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Performance and Algorithms Research

Other Projects

The Complex Systems Group participated in a number of other projects, most of which are led by researchers in other groups or divisions at LBNL.  Here is a brief list:

  1. Computational, data management and analysis methods for the study of a rapidly expanding genome and metagenome sequence data space.  CXG's Buluc is working with computational biologists at LBNL to determine if significant savings in storage and processing times are possible by using a pangenomic representation of metagenomes and highly similar isolate organisms. A pangenome consists of a core (shared by all strains of the same species) and a variable part (different in at least one strain). New computational methods are needed to analyze pangenomes. The high level goal of this project is high-performance data mining using a graph representation of the pangenome, resulting in discovery of genomic variations, and core genomes. So far, researchers have accelerated the clustering step of pangenome identification by more than an order of magnitude, and developed capability to identify genomic islands.
  2. Evaluation of Emerging Execution Models.  Working with researchers in the Future Technologies Group, CXG's Buluc is researching dynamically scheduled Bulk Synchronous Parallel (BSP) execution models, as an alternative to statically scheduled BSP models, which have been the dominant approach to parallel computing for over two decades now.  Although alternative dynamic asynchronous models have been proposed and even demonstrated, their broader adoption has been hampered by difficulties of scaling up the approach, and the overheads of dynamic scheduling.  However, the explosive growth in system parallelism, need for more robust fault recovery, new sources of performance heterogeneity (fault recovery, power management, resource contention), and the need to support more adaptive unstructured algorithms (graphs, adaptive refinement), has prompted a re-examination of alternative execution models to overcome the challenges presented by emerging hardware technology, and are better matched to the requirements of a dynamic/adaptive workload. The goal of this project is to evaluate the need for emerging dynamic/asynchronous execution models, to evaluate the merits of various alternative implementations and to determine and quantify deficiencies in each execution model.
  3. High-Performance Parallel Graph-Analysis for Key Genomics Computations.  CXG's Buluc is collaborating with computational biologists in LBNL's Joint Genome Institute to determine whether graph analytic software can be utilized in high-level genomics calculations.  Technological advances in computers and sequencing technology have enabled bioinformatics to develop at an unprecedented rate, especially in terms available data volume that require analysis. Many of these biological datasets, including genome assembly and protein clustering, can be conveniently modeled as large-scale graphs and analyzed using state-of-the-art bioinformatics graph algorithms. However, biologists face significant challenges in effectively leveraging supercomputers due to the complexity of parallelizing these classes of computations on distributed memory systems. The goal of this project is to deliver unprecedented computational capability to large-graph analytics for key bioinformatics applications, via the development and integration of flexible and high-performance parallel graph software packages. The proposed work targets three specific high-level genomics computations, allowing us to significantly advance the analysis capabilities in those areas while simultaneously driving the development of parallel graph and data analysis software. By collaborating closely with computational biologists at the Joint Genome Institute who are directly engaged in solving specific data-intensive problems, we will ensure relevance of new tools to state-of-the-science genomics problems.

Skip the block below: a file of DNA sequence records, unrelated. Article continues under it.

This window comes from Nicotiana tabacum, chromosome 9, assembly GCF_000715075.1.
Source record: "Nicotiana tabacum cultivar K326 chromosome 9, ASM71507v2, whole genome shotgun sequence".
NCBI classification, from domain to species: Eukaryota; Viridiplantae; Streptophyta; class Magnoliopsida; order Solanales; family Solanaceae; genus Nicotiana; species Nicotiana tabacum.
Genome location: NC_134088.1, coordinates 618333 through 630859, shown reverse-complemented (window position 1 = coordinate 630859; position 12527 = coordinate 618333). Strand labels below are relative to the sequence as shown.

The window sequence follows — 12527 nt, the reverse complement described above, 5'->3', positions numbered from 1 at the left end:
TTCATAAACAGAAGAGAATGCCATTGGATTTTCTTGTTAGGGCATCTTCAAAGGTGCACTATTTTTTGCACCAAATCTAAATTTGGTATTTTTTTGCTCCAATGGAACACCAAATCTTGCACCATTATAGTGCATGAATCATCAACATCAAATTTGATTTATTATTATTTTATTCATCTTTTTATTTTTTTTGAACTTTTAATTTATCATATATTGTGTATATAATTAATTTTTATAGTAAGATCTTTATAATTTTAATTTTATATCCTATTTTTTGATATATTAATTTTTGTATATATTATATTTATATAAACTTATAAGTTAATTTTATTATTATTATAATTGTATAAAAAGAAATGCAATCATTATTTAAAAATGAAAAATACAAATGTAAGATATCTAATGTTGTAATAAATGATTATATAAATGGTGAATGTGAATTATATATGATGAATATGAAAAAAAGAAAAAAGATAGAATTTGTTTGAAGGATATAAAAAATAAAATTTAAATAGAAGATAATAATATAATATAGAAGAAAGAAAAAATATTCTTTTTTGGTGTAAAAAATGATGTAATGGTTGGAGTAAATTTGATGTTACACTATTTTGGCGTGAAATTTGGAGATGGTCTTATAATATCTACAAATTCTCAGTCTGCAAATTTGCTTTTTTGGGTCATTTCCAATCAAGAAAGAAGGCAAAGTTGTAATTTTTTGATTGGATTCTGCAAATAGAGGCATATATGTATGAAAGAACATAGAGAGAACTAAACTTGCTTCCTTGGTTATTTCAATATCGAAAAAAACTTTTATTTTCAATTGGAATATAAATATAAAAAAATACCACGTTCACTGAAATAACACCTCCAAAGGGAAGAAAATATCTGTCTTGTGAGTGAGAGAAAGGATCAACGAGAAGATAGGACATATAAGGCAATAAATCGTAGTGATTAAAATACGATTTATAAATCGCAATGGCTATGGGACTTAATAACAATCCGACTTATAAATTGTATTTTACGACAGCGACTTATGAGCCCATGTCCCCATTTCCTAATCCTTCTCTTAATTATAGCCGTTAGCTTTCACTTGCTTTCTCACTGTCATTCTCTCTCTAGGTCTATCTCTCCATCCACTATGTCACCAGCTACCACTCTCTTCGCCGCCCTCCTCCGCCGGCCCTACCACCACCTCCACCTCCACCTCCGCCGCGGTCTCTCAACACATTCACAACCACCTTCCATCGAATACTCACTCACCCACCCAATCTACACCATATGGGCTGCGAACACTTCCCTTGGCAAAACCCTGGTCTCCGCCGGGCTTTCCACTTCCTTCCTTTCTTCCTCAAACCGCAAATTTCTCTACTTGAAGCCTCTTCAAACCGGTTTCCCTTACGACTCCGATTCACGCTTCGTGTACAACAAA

4. Gamma Radiation Storage Feasibility Study.  CXG's Alex Slepoy is participating in a feasibility study (funded by NA-22, the research section of DOE's National Nuclear Security Administration) to determine the viability of the long-term storage, curation and distribution of hundreds of Tbytes of gamma radiation background data.  This study includes a survey of the operational and research communities of the gamma detection subject matter experts to determine the utility of storing the data long-term as well as the potential use cases. Slepoy has interviewed dozens of subject matter experts, has surveyed a body of literature, presented a poster, has worked closely with the data collection project (including writing code for their data processing needs, to understand the parameters of the data to be stored) and has taken an active role in the planning and organization of a MISTI Data Workshop.